In 2010 the ArtAnd Foundation asked Del Kathryn Barton to reimagine a timeless fairytale. A long-time aficionado of Oscar Wilde’s works, Barton chose The Nightingale and the Rose. With a score by Sarah Blasco, this poignant story is led by a vulnerable but emboldened feminine protagonist.+ Read more
An immersive dance performance in virtual reality, Celestial Motion is inspired by the imagery of solar physics. Choreographed by Alexander Whitley and made in association with Sadler's Wells Theatre, the experience features 360-degree filming and motion-capture technology. The dancers are visualised both in human form and as other-worldly digital figures in a cosmic landscape, showcasing the choreography from a unique perspective.+ Read more
Black Catbird is a beautiful video clip by The Garifuna Collective. It features birdsong from species in Mexico, Central America and the Caribbean. The visuals are stunning and based on Mexico's textile traditions.+ Read more
Enter a world of mythological beauty and see the preview of Dior’s Autumn-Winter 2020-2021 Haute Couture collection by Maria Grazia Chiuri, showcased in an exclusive film directed by Matteo Garrone.+ Read more
What you have been working on during lockdown and how lockdown may have impacted your work, for example access to your studio or materials?
I am lucky to not have been badly affected by the current pandemic. However, I haven’t been able to access my studio during lockdown so I have been working at home using what materials and equipment are close to hand. Recently, I began working on a new series of photographs. The idea for these works has persisted in the back of my mind for a few years, and because the camera is portable and I will be able to resolve the works on my computer, this seemed like the right time to realise it.
Any podcasts, books, films and music that you have been enjoying, or that have inspired you?
I listen to music to keep up energy levels and block out distractions when working, and lately I have been listening to sets by some of
my favourite DJs, like DJ Hell, Helena Hauff and Nina Kraviz. It is interesting that even with venues closed electronic music has not
slowed down. The sets are freely shared online and people all over the world tune in. Bedroom dancing is the other current global
pandemic, for sure. There is great generosity and a sense of mutual appreciation between listeners and DJs, and I am enjoying being a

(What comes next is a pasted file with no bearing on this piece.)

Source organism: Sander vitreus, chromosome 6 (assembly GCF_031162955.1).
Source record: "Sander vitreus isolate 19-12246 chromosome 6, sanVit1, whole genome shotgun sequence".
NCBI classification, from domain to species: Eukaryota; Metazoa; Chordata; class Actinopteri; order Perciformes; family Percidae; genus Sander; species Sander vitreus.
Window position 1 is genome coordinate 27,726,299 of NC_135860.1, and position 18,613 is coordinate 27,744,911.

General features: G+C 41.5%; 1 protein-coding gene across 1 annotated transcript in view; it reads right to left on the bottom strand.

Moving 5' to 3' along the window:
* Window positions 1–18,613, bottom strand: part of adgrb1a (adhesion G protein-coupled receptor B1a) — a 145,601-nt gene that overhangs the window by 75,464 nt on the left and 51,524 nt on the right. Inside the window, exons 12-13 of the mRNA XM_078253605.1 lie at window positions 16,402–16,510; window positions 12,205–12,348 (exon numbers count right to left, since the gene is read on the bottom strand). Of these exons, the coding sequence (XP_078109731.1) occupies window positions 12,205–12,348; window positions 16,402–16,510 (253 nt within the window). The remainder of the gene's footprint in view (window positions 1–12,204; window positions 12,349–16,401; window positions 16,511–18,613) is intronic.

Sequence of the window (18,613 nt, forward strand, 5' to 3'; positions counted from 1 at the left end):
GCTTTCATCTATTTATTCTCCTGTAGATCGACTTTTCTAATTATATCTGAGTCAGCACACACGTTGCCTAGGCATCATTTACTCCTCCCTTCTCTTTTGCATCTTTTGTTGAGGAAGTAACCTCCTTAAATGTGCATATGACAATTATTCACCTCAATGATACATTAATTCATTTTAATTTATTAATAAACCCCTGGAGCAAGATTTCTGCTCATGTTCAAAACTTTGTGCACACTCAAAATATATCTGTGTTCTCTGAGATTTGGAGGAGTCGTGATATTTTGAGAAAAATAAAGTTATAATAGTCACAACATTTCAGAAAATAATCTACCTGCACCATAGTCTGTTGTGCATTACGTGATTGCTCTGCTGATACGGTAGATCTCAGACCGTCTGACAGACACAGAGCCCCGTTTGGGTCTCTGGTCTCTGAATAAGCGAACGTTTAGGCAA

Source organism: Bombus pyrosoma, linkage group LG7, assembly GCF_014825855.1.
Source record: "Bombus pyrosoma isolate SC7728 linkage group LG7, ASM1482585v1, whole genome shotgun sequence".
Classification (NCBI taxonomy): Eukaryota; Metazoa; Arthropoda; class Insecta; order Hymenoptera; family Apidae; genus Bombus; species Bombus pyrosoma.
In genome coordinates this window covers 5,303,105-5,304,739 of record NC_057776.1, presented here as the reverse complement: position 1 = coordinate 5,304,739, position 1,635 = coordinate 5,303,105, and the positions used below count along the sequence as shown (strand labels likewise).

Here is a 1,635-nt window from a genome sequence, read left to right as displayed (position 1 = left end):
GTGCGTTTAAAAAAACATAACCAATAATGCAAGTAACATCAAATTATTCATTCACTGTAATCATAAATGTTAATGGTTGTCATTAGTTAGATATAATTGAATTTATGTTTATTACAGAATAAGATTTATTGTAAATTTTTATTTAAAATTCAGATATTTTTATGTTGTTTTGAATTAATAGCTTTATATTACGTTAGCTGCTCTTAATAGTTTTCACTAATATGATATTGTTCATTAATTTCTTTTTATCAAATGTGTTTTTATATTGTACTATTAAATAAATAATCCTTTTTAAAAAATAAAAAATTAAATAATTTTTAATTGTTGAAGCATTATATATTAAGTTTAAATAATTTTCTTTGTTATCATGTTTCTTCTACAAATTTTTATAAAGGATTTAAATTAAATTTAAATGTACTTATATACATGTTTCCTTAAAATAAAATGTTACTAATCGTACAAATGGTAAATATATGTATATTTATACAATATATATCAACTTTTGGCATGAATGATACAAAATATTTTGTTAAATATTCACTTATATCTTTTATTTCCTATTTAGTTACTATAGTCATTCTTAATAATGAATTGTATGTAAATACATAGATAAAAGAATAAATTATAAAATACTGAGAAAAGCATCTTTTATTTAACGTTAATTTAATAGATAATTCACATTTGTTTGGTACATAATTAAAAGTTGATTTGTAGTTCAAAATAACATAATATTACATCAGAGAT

part of that community during isolation.
IMAGE > Andrew Atchison, Figure in the Round (Mobile), 2018. Image courtesy of the artist. Photograph: Theresa Harrison Photography.
Any tips you might have for keeping going and staying motivated?
It is easier said than done, but I think if artists can find an opportunity to work differently than they usually do it can counteract the frustration of not being able to follow through with original plans. If you can’t make art, it is a great time to research your favourite artists. For me, listening to an artist talk about their work is fantastic for rekindling inspiration. Going back to the source is vitalising.
In 2019, Julie Shiels presented a solo exhibition of her work in the Linden Projects Space, titled Hidden Lide, A Domestic Study.
This series of photographs captured objects and spaces from angles that made them unfamiliar. Shiels’ photographic and sculptural practice
encourages us to look more carefully at the world around us, especially the things that are hidden in plain sight. Shiels is a passionate
environmental activist and she has spent her time during lockdown focussing on the future of our planet.
I usually work from home, so the lockdown hasn’t much changed the way I work. But the climate emergency has. No point just focussing on the plague when you can worry about the ecological collapse as well.
Consequently, the curiosities of my arts practice, while offering a welcome retreat from a traumatised world, have seemed frivolous. So regardless of having uninterrupted time for artmaking, I initially found myself building a new garden. That was until I revisited a previous interest in Deep Time and the Anthropocene, areas of enquiry which both satisfy my need to distract myself from the news and make work that engages with our uncertain future.